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Posts Tagged ‘social evolution

Gay Marriage & Social Evolution

What is Social Evolution?

Sociocultural evolution is the combination of theories of cultural evolution and social evolution, which is how cultures and societies develop over time. Social evolution deals specifically with theories of social change from which human societies move from simple to more complex forms of organization. Some of the leading theorists are: Herbert Spencer, Talcott Parsons and Emile Durkheim.

Applying the principles of social evolution, we will trace how the institution of marriage has not remained the same institution over the millennia. It has grown from a simple arrangement made by parents, to include an elaborate system to include many forms of marriage.




Dowries made their appearance in Europe after 500 B.C. The “worth” of the bride was directly related to the financial status of the family, including land holdings. Future “worth” of the bride would be decided prior to her birth, and often parents promoted future couplings when the children were at a very young age. This would involve negotiations and espousal contracts, and betrothal rings were exchanged.




Anglicans brought several customs to the New World; in Scotland love knots on the bride’s dress were untied to ease the pain of future childbirth, in Holland “banns” (announcements) were posted for three days before the wedding could proceed, and in France, chefs began adding icing to cakes, the forerunner of the bridal cake. But, Puritans believed that these customs were excessive, and that marriage was not an unbreakable union blessed by God. It was a civil contract, without rituals and could be dissolved by humans. To them, it was true love that was the foundation of a good marriage.




Marriage was meant to be based on common belief, condemned marrying outside of their religion and marriage between first and second cousins was forbidden. A marriage would also have to be accepted by the families and entire Quaker congregation.

The Victorian Era



Finding the best beau was one of the very few ways in which a woman could move up in society, and etiquette dictated exacting rules of courtship, to ignore which would be unforgivable. For example, you could not kiss until you were engaged. The minimal amount of time between engagement and the wedding was three months. To be unmarried by 30 was an economic hardship to the family.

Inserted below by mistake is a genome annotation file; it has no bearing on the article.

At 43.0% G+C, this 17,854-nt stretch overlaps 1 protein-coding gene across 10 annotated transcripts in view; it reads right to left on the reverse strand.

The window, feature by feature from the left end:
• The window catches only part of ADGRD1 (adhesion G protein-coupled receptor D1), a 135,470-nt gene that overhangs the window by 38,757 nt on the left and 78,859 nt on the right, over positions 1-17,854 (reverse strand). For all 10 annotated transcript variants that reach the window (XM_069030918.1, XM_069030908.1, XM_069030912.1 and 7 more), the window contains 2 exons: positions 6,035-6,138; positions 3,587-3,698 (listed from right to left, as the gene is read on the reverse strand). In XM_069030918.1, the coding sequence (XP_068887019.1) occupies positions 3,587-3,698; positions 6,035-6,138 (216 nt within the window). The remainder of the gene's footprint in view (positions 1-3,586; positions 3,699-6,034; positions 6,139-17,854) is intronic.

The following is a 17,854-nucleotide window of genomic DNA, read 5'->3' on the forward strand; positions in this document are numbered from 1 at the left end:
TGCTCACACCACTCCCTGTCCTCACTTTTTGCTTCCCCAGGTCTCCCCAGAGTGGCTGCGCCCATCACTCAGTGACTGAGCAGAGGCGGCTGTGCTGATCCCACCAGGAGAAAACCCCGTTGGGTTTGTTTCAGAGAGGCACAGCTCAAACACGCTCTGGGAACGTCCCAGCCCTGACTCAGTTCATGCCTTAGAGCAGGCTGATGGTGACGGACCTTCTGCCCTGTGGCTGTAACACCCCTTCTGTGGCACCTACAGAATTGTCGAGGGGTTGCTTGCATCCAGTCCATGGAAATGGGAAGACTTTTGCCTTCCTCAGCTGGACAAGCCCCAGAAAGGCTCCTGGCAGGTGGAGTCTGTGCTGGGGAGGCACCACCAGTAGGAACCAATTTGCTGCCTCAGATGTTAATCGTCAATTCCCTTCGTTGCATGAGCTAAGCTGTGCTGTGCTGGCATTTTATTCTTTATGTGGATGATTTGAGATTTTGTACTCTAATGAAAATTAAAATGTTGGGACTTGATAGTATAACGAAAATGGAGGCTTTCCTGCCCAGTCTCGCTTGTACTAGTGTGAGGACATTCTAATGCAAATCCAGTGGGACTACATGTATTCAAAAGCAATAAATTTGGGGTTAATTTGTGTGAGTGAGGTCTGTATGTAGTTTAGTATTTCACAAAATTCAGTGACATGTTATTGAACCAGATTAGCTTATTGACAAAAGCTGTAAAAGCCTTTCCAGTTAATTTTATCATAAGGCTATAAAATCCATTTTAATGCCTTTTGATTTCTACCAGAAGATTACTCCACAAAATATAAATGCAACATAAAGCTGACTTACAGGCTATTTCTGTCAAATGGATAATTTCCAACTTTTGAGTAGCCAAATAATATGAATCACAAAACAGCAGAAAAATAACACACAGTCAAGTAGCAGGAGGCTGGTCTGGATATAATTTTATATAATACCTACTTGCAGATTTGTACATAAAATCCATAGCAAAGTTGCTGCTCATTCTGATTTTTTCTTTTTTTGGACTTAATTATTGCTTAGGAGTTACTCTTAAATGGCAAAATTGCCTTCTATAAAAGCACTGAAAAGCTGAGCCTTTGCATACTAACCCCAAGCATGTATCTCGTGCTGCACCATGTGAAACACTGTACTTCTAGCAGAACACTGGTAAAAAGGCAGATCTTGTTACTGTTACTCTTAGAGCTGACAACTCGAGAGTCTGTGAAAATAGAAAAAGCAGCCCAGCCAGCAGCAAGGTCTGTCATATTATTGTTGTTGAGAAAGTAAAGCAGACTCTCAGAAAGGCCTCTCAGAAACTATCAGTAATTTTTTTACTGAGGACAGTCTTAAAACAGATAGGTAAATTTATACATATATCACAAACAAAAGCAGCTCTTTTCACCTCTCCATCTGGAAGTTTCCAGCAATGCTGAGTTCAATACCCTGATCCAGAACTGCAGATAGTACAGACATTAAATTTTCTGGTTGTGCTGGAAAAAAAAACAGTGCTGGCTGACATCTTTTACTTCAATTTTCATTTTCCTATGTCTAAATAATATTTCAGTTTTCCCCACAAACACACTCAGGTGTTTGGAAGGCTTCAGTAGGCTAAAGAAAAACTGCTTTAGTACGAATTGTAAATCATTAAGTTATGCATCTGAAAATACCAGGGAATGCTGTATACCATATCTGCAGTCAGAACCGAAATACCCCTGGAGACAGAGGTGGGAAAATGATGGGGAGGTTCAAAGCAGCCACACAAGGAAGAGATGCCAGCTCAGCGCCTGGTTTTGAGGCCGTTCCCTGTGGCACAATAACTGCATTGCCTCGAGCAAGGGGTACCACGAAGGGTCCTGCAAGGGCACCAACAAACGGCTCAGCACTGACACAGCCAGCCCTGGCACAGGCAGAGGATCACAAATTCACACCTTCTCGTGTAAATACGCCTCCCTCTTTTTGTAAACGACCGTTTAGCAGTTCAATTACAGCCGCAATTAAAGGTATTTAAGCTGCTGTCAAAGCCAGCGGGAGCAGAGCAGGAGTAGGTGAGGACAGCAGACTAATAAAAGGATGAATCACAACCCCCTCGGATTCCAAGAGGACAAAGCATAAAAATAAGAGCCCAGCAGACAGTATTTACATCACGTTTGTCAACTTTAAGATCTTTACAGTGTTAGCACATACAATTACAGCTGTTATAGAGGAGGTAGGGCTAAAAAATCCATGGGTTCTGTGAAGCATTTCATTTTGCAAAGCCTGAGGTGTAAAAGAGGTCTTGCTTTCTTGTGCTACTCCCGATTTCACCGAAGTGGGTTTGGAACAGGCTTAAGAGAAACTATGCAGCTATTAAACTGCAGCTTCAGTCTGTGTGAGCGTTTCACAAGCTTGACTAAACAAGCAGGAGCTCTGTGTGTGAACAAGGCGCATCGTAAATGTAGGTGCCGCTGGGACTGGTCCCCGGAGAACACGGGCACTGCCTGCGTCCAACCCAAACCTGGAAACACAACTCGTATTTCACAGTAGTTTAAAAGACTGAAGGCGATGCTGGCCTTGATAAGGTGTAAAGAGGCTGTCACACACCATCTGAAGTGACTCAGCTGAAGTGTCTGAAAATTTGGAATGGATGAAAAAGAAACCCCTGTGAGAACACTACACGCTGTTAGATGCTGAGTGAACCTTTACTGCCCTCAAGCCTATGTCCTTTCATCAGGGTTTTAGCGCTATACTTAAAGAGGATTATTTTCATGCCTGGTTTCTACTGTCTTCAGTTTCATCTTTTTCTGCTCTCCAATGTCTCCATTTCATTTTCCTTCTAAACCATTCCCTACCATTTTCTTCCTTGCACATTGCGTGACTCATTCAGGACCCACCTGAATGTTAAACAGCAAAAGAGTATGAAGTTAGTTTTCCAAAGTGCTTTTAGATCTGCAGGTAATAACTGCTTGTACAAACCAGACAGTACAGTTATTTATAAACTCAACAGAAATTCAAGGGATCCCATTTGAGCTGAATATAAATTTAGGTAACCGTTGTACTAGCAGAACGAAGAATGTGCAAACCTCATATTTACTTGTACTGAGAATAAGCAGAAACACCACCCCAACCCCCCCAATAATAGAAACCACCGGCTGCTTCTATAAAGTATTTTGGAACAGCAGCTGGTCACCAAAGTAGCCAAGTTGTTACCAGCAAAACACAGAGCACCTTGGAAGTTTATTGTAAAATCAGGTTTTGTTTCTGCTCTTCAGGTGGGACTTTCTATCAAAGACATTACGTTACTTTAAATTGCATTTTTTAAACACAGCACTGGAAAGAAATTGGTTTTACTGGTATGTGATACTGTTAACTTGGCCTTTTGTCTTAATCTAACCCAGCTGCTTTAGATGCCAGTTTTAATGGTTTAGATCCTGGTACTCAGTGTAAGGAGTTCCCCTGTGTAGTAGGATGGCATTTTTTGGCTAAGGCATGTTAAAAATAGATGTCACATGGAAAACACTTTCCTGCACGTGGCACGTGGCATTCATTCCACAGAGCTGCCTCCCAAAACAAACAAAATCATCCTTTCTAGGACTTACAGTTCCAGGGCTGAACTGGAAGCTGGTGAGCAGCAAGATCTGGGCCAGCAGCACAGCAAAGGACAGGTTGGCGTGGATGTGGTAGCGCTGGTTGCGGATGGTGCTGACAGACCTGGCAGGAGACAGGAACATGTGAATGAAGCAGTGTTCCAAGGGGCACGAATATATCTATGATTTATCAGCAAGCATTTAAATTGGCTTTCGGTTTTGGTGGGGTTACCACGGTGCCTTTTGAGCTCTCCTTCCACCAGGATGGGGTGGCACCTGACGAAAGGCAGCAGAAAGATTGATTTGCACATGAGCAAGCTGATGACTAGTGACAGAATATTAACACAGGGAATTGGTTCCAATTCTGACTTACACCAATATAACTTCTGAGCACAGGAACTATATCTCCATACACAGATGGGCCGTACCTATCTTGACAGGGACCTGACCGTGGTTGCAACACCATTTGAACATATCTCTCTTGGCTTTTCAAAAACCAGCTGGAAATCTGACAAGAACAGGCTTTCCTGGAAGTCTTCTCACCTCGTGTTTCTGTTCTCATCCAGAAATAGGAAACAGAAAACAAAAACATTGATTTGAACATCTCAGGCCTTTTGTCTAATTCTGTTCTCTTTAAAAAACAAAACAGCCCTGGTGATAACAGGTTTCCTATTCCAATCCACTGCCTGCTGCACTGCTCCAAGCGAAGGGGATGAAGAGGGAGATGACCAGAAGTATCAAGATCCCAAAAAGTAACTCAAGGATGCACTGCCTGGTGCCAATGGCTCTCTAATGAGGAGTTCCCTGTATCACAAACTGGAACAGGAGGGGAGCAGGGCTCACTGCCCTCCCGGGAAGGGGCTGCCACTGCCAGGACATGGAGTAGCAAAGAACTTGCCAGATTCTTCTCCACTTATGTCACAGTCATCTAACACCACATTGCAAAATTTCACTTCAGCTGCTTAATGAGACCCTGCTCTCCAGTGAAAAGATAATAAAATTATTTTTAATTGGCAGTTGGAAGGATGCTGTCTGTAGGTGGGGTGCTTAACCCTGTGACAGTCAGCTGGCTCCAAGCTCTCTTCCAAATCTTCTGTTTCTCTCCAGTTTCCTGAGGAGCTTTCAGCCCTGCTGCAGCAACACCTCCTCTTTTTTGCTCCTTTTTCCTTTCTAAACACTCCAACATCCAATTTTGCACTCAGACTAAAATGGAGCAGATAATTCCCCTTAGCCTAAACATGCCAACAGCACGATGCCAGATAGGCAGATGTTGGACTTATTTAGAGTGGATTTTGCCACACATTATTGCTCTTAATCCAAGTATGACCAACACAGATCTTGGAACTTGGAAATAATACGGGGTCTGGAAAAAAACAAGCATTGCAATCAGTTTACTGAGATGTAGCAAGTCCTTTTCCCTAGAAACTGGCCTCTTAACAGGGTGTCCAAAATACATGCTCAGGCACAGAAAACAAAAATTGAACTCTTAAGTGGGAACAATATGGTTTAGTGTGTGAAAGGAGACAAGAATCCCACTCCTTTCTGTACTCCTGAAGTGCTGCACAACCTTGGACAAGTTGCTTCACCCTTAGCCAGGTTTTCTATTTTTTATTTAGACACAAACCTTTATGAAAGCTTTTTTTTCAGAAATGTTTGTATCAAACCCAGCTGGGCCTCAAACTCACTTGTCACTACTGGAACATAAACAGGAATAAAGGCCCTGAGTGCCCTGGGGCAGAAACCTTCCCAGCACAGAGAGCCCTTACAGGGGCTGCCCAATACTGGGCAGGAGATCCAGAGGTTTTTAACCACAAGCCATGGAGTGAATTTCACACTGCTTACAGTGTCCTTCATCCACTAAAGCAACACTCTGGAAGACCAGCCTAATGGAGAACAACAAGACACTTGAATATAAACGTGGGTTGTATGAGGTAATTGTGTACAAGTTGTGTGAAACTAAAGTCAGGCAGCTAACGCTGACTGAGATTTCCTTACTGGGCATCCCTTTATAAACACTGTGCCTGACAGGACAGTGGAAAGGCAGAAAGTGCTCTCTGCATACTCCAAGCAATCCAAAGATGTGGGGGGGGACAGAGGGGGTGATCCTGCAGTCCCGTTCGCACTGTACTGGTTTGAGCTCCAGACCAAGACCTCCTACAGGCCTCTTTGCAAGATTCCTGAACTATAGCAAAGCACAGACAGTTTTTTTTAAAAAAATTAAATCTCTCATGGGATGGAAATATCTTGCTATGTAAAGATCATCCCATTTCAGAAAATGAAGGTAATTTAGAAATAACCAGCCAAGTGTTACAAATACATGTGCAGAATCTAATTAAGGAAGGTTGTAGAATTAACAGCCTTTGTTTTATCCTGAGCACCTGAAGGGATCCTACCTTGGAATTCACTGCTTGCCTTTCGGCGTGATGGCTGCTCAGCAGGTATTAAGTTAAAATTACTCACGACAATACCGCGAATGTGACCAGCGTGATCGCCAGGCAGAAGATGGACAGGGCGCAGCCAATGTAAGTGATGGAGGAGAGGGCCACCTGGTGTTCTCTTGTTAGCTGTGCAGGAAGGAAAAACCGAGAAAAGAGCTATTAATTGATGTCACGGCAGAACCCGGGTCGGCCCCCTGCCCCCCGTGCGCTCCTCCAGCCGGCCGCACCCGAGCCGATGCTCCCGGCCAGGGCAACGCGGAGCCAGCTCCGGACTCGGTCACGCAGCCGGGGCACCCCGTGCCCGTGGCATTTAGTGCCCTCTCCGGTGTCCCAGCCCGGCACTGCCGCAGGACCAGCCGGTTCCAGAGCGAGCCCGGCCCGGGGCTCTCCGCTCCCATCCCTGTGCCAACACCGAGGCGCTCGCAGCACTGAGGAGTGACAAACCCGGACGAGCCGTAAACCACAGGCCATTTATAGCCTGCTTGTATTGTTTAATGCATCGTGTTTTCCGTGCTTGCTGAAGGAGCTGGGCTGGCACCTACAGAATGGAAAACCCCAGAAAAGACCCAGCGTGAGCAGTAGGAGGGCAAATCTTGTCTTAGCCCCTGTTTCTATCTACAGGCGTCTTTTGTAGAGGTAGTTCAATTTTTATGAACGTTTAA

19th Century South



The English traditions and standards were the norm, with parents still playing a role in developing couplings and promoting that love would follow after marriage. First cousin marriages and prenuptial agreements were also part of the norm. April would become a favorite wedding month as this is when jasmine and camellias would bloom.

American Wild West



With land to be tamed, there was little time for courtship, and a few weeks was good enough. To avoid peak farming months, weddings were held in very early spring or the winter. The wedding itself was a simple affair, often lacking enough food to go around. Dancing became the focus of the party.

Mail Order Brides



The early settlers of the American continent were mostly men, seeking a bride from Europe. And during WWII many soldiers wrote to ladies back home seeking engagements also. By the 1980s, Western men began seeking outside their own country, many times to Asia, seeking a wife. Once the Iron Curtain fell, Russian brides became available. During the same time period, the introduction of the internet replaced the older paper catalogues.



Divorce existed back to ancient Mesopotamia but during Roman times, it was believed that “marriages out to be free” (matrimonia debent esse libera). Either a husband or wife could seek to dissolve the union, where prior a magistrate held this power. During the reign of Christian emperors, the divorce laws were relaxed the upheld in varying degree. By the 10th century in Europe divorce was out of favor, but annulments were common. Civil courts had no power over annulments, which were determined by the Church. Divorce was granted only because one party had violated a sacred vow. If both had broken vows, the divorce was denied. The Church lost it’s power in the 1920s, when civil courts regained their control of divorce laws in America.